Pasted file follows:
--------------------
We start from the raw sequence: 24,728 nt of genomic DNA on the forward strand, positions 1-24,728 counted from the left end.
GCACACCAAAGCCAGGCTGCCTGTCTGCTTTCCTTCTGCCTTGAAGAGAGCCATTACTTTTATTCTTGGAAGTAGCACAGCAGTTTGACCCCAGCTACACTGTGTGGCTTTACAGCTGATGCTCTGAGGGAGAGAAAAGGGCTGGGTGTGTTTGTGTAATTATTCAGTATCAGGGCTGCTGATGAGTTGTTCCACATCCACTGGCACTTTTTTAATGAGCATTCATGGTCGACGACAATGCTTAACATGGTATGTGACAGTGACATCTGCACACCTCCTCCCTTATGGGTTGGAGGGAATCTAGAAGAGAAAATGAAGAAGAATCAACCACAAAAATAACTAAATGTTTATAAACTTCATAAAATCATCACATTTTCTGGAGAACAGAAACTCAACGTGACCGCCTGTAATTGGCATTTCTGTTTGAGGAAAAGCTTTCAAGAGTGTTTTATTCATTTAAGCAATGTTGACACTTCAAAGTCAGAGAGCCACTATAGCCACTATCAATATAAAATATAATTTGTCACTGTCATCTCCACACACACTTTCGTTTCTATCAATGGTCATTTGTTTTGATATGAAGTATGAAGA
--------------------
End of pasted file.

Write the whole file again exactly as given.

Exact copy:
We start from the raw sequence: 24,728 nt of genomic DNA on the forward strand, positions 1-24,728 counted from the left end.
GCACACCAAAGCCAGGCTGCCTGTCTGCTTTCCTTCTGCCTTGAAGAGAGCCATTACTTTTATTCTTGGAAGTAGCACAGCAGTTTGACCCCAGCTACACTGTGTGGCTTTACAGCTGATGCTCTGAGGGAGAGAAAAGGGCTGGGTGTGTTTGTGTAATTATTCAGTATCAGGGCTGCTGATGAGTTGTTCCACATCCACTGGCACTTTTTTAATGAGCATTCATGGTCGACGACAATGCTTAACATGGTATGTGACAGTGACATCTGCACACCTCCTCCCTTATGGGTTGGAGGGAATCTAGAAGAGAAAATGAAGAAGAATCAACCACAAAAATAACTAAATGTTTATAAACTTCATAAAATCATCACATTTTCTGGAGAACAGAAACTCAACGTGACCGCCTGTAATTGGCATTTCTGTTTGAGGAAAAGCTTTCAAGAGTGTTTTATTCATTTAAGCAATGTTGACACTTCAAAGTCAGAGAGCCACTATAGCCACTATCAATATAAAATATAATTTGTCACTGTCATCTCCACACACACTTTCGTTTCTATCAATGGTCATTTGTTTTGATATGAAGTATGAAGA